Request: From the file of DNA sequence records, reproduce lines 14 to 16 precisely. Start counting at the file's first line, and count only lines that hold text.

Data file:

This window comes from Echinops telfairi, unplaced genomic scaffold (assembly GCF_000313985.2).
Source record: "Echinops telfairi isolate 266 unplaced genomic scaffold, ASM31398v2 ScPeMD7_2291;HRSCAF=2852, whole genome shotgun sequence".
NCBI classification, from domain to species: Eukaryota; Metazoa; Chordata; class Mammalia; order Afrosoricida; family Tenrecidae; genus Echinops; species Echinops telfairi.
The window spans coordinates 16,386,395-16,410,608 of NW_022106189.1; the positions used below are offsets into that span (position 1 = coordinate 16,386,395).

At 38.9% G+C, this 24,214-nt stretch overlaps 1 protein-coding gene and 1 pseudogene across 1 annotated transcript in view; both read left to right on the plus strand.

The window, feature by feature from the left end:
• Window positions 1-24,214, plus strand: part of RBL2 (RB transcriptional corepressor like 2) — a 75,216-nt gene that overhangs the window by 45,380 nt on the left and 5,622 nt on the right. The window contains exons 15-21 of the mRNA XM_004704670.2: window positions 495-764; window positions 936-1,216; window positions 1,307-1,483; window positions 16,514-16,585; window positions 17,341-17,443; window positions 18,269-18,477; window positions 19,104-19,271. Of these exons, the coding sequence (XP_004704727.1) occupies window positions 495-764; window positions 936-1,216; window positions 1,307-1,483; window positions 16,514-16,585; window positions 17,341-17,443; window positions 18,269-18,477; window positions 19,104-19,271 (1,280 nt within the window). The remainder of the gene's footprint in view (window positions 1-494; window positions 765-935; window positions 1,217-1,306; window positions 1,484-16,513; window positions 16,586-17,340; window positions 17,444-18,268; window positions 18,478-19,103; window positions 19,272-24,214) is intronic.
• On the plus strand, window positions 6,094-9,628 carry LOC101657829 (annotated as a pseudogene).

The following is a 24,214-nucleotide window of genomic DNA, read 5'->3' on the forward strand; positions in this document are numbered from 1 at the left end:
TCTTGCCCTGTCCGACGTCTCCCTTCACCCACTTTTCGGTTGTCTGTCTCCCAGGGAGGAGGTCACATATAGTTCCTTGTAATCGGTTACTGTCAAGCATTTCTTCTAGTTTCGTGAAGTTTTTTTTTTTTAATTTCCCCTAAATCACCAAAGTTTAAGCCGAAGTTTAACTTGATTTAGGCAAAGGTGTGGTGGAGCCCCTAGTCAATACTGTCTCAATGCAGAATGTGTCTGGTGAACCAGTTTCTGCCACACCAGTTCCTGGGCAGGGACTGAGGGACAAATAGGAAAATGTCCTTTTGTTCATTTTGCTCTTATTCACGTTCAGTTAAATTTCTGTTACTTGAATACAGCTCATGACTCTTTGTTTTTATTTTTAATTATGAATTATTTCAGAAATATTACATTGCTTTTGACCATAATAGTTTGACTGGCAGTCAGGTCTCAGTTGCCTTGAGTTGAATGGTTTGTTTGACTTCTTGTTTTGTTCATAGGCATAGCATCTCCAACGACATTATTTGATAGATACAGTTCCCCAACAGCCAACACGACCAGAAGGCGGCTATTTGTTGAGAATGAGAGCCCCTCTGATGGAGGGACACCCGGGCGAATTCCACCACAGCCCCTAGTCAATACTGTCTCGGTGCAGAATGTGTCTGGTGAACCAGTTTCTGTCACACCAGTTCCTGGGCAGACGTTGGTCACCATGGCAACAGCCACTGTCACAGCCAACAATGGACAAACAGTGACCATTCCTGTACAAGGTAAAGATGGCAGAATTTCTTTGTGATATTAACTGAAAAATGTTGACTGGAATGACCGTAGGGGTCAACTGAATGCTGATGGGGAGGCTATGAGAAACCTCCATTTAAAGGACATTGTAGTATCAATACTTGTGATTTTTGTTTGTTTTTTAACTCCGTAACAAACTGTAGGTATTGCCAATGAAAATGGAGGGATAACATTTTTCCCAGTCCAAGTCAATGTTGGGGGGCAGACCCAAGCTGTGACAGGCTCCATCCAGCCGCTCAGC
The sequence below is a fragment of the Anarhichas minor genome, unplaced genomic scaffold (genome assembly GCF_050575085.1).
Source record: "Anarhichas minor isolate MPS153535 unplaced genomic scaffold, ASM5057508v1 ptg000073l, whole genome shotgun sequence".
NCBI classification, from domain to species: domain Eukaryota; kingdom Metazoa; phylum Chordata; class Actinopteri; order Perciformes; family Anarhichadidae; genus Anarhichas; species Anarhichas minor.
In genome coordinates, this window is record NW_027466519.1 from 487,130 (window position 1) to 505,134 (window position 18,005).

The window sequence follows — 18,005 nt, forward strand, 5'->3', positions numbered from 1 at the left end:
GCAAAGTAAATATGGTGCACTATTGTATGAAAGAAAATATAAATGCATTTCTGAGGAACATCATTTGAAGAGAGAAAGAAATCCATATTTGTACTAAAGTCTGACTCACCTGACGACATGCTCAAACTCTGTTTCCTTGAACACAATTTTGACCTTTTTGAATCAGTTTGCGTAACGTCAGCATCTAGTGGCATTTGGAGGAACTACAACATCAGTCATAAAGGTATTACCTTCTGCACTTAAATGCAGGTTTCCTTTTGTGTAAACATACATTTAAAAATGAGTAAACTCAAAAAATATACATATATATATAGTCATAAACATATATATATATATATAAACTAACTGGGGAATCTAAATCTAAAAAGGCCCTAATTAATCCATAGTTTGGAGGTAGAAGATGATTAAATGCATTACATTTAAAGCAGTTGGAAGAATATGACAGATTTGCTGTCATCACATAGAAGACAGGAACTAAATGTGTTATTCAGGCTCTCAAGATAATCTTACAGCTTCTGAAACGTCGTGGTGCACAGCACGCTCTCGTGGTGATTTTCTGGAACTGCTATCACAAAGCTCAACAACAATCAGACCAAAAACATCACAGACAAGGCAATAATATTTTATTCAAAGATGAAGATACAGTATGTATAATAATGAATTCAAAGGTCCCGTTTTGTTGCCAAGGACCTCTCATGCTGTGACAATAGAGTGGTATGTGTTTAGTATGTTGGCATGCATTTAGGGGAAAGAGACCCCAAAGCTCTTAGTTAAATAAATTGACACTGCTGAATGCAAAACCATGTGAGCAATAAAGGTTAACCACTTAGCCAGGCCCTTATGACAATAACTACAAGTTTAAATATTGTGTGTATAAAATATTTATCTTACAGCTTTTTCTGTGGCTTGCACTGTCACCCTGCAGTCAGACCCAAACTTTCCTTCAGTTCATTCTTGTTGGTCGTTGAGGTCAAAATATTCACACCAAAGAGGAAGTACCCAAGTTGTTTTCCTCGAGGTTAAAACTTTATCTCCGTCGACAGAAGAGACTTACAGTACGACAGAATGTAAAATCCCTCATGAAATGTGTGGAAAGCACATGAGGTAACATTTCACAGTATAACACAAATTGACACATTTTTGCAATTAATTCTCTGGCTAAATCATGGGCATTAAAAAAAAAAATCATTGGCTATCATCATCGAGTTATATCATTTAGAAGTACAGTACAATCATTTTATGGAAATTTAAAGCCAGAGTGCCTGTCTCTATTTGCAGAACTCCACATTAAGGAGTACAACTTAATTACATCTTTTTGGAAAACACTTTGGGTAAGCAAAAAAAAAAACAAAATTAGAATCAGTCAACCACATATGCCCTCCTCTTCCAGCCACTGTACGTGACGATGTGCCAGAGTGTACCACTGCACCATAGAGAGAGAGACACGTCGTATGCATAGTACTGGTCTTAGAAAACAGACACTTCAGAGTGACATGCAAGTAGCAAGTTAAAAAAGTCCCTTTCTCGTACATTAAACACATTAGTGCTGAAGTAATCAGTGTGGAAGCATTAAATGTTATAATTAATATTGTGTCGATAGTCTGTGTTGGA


In genome coordinates, this window is record NW_027466519.1 from 487,130 (window position 1) to 505,134 (window position 18,005).

The window sequence follows — 18,005 nt, forward strand, 5'->3', positions numbered from 1 at the left end:
GCAAAGTAAATATGGTGCACTATTGTATGAAAGAAAATATAAATGCATTTCTGAGGAACATCATTTGAAGAGAGAAAGAAATCCATATTTGTACTAAAGTCTGACTCACCTGACGACATGCTCAAACTCTGTTTCCTTGAACACAATTTTGACCTTTTTGAATCAGTTTGCGTAACGTCAGCATCTAGTGGCATTTGGAGGAACTACAACATCAGTCATAAAGGTATTACCTTCTGCACTTAAATGCAGGTTTCCTTTTGTGTAAACATACATTTAAAAATGAGTAAACTCAAAAAATATACATATATATATAGTCATAAACATATATATATATATATAAACTAACTGGGGAATCTAAATCTAAAAAGGCCCTAATTAATCCATAGTTTGGAGGTAGAAGATGATTAAATGCATTACATTTAAAGCAGTTGGAAGAATATGACAGATTTGCTGTCATCACATAGAAGACAGGAACTAAATGTGTTATTCAGGCTCTCAAGATAATCTTACAGCTTCTGAAACGTCGTGGTGCACAGCACGCTCTCGTGGTGATTTTCTGGAACTGCTATCACAAAGCTCAACAACAATCAGACCAAAAACATCACAGACAAGGCAATAATATTTTATTCAAAGATGAAGATACAGTATGTATAATAATGAATTCAAAGGTCCCGTTTTGTTGCCAAGGACCTCTCATGCTGTGACAATAGAGTGGTATGTGTTTAGTATGTTGGCATGCATTTAGGGGAAAGAGACCCCAAAGCTCTTAGTTAAATAAATTGACACTGCTGAATGCAAAACCATGTGAGCAATAAAGGTTAACCACTTAGCCAGGCCCTTATGACAATAACTACAAGTTTAAATATTGTGTGTATAAAATATTTATCTTACAGCTTTTTCTGTGGCTTGCACTGTCACCCTGCAGTCAGACCCAAACTTTCCTTCAGTTCATTCTTGTTGGTCGTTGAGGTCAAAATATTCACACCAAAGAGGAAGTACCCAAGTTGTTTTCCTCGAGGTTAAAACTTTATCTCCGTCGACAGAAGAGACTTACAGTACGACAGAATGTAAAATCCCTCATGAAATGTGTGGAAAGCACATGAGGTAACATTTCACAGTATAACACAAATTGACACATTTTTGCAATTAATTCTCTGGCTAAATCATGGGCATTAAAAAAAAAAATCATTGGCTATCATCATCGAGTTATATCATTTAGAAGTACAGTACAATCATTTTATGGAAATTTAAAGCCAGAGTGCCTGTCTCTATTTGCAGAACTCCACATTAAGGAGTACAACTTAATTACATCTTTTTGGAAAACACTTTGGGTAAGCAAAAAAAAAAACAAAATTAGAATCAGTCAACCACATATGCCCTCCTCTTCCAGCCACTGTACGTGACGATGTGCCAGAGTGTACCACTGCACCATAGAGAGAGAGACACGTCGTATGCATAGTACTGGTCTTAGAAAACAGACACTTCAGAGTGACATGCAAGTAGCAAGTTAAAAAAGTCCCTTTCTCGTACATTAAACACATTAGTGCTGAAGTAATCAGTGTGGAAGCATTAAATGTTATAATTAATATTGTGTCGATAGTCTGTGTTGGA